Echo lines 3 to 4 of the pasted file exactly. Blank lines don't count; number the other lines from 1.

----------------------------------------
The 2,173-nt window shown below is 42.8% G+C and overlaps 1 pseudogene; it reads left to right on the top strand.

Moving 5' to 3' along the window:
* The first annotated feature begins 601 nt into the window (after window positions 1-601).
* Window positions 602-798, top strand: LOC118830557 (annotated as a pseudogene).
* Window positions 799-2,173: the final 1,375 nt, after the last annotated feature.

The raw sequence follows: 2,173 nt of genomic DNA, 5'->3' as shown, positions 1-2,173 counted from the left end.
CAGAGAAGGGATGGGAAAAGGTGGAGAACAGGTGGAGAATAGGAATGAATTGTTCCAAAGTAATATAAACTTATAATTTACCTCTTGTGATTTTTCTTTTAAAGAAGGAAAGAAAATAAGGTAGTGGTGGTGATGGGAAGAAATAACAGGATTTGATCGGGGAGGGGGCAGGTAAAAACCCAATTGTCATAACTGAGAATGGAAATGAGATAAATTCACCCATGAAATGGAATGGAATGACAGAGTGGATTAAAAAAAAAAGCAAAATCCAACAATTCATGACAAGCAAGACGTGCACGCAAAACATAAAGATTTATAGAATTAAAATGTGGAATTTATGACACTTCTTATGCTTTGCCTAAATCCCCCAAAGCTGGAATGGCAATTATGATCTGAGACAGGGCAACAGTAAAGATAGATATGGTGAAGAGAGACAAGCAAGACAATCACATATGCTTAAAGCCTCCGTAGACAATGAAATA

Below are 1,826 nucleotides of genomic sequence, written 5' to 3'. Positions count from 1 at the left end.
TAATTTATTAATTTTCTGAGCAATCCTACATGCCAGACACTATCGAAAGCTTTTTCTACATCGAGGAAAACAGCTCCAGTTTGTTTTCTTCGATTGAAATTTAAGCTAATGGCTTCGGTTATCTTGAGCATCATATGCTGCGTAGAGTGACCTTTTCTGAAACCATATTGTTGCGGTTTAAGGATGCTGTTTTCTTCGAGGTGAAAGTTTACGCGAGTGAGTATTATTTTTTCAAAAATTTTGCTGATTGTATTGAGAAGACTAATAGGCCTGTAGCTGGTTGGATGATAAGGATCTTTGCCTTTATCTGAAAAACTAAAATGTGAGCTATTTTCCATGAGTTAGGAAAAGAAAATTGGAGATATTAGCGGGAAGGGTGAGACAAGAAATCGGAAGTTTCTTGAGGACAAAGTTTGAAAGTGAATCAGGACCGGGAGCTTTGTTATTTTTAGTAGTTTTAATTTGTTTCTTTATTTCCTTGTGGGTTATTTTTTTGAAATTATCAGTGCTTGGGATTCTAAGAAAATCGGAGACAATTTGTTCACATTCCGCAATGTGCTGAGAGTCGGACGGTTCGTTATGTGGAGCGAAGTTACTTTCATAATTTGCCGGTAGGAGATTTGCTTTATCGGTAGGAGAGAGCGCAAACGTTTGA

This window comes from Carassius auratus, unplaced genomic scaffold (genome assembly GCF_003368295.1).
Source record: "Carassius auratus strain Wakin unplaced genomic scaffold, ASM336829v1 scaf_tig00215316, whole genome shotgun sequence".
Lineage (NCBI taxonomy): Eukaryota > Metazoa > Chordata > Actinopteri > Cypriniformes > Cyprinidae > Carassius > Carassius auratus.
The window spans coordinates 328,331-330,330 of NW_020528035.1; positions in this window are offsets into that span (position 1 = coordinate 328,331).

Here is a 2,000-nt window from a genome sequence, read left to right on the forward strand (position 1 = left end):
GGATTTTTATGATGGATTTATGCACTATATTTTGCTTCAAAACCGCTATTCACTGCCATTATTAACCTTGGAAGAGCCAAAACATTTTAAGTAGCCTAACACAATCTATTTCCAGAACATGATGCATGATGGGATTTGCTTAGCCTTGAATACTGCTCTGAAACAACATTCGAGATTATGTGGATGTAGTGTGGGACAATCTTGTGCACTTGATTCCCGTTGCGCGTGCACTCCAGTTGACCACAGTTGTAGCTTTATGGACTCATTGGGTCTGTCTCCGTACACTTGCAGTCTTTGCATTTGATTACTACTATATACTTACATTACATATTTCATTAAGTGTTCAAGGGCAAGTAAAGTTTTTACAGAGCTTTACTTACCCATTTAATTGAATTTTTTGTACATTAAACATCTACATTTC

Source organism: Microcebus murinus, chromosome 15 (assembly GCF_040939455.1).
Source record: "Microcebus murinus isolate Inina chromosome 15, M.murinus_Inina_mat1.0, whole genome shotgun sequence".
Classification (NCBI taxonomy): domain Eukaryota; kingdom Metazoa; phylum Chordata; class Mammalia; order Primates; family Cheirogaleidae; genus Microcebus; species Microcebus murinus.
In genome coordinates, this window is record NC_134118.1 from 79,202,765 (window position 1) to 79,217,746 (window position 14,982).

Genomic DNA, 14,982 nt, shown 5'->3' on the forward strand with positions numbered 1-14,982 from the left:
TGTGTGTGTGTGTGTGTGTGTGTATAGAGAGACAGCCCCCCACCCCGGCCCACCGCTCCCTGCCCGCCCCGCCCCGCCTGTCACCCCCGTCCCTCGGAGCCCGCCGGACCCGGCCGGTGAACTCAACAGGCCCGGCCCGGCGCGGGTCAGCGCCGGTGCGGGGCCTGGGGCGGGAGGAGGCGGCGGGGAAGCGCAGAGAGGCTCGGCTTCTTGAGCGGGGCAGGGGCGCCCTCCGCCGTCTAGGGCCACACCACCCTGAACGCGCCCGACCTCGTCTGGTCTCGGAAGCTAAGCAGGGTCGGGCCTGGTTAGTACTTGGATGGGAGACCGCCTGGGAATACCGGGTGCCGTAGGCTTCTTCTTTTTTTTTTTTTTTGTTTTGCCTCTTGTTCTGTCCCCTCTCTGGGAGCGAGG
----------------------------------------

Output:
* The first annotated feature begins 601 nt into the window (after window positions 1-601).
* Window positions 602-798, top strand: LOC118830557 (annotated as a pseudogene).